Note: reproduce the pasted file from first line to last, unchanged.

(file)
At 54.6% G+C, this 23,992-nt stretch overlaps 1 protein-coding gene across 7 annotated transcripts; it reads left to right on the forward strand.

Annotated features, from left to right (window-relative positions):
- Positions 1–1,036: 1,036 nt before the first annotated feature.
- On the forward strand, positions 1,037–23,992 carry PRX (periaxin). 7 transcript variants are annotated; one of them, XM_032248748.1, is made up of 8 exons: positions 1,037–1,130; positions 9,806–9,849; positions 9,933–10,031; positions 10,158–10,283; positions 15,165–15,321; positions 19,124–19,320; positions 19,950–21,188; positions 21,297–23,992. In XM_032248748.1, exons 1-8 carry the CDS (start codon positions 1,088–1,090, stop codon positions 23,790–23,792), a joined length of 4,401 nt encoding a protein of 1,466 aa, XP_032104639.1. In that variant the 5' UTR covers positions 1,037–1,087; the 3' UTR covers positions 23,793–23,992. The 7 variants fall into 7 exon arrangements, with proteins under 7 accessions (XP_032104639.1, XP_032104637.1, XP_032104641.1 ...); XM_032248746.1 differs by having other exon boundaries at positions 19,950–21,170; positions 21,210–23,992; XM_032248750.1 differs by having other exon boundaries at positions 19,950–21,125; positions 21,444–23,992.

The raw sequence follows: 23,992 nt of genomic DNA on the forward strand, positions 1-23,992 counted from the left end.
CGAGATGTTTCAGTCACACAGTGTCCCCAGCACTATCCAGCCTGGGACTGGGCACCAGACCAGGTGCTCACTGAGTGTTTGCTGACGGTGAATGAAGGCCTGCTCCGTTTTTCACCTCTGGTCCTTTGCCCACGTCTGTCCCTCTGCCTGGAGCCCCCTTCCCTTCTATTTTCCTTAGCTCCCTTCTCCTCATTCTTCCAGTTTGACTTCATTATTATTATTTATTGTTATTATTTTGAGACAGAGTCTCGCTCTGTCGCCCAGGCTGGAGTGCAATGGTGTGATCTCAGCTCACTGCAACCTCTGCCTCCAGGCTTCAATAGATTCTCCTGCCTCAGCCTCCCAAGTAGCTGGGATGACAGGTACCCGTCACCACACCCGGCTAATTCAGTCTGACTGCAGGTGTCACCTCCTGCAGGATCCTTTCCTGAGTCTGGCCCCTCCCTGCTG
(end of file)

At 54.6% G+C, this 23,992-nt stretch overlaps 1 protein-coding gene across 7 annotated transcripts; it reads left to right on the forward strand.

Annotated features, from left to right (window-relative positions):
- Positions 1–1,036: 1,036 nt before the first annotated feature.
- On the forward strand, positions 1,037–23,992 carry PRX (periaxin). 7 transcript variants are annotated; one of them, XM_032248748.1, is made up of 8 exons: positions 1,037–1,130; positions 9,806–9,849; positions 9,933–10,031; positions 10,158–10,283; positions 15,165–15,321; positions 19,124–19,320; positions 19,950–21,188; positions 21,297–23,992. In XM_032248748.1, exons 1-8 carry the CDS (start codon positions 1,088–1,090, stop codon positions 23,790–23,792), a joined length of 4,401 nt encoding a protein of 1,466 aa, XP_032104639.1. In that variant the 5' UTR covers positions 1,037–1,087; the 3' UTR covers positions 23,793–23,992. The 7 variants fall into 7 exon arrangements, with proteins under 7 accessions (XP_032104639.1, XP_032104637.1, XP_032104641.1 ...); XM_032248746.1 differs by having other exon boundaries at positions 19,950–21,170; positions 21,210–23,992; XM_032248750.1 differs by having other exon boundaries at positions 19,950–21,125; positions 21,444–23,992.

The raw sequence follows: 23,992 nt of genomic DNA on the forward strand, positions 1-23,992 counted from the left end.
CGAGATGTTTCAGTCACACAGTGTCCCCAGCACTATCCAGCCTGGGACTGGGCACCAGACCAGGTGCTCACTGAGTGTTTGCTGACGGTGAATGAAGGCCTGCTCCGTTTTTCACCTCTGGTCCTTTGCCCACGTCTGTCCCTCTGCCTGGAGCCCCCTTCCCTTCTATTTTCCTTAGCTCCCTTCTCCTCATTCTTCCAGTTTGACTTCATTATTATTATTTATTGTTATTATTTTGAGACAGAGTCTCGCTCTGTCGCCCAGGCTGGAGTGCAATGGTGTGATCTCAGCTCACTGCAACCTCTGCCTCCAGGCTTCAATAGATTCTCCTGCCTCAGCCTCCCAAGTAGCTGGGATGACAGGTACCCGTCACCACACCCGGCTAATTCAGTCTGACTGCAGGTGTCACCTCCTGCAGGATCCTTTCCTGAGTCTGGCCCCTCCCTGCTG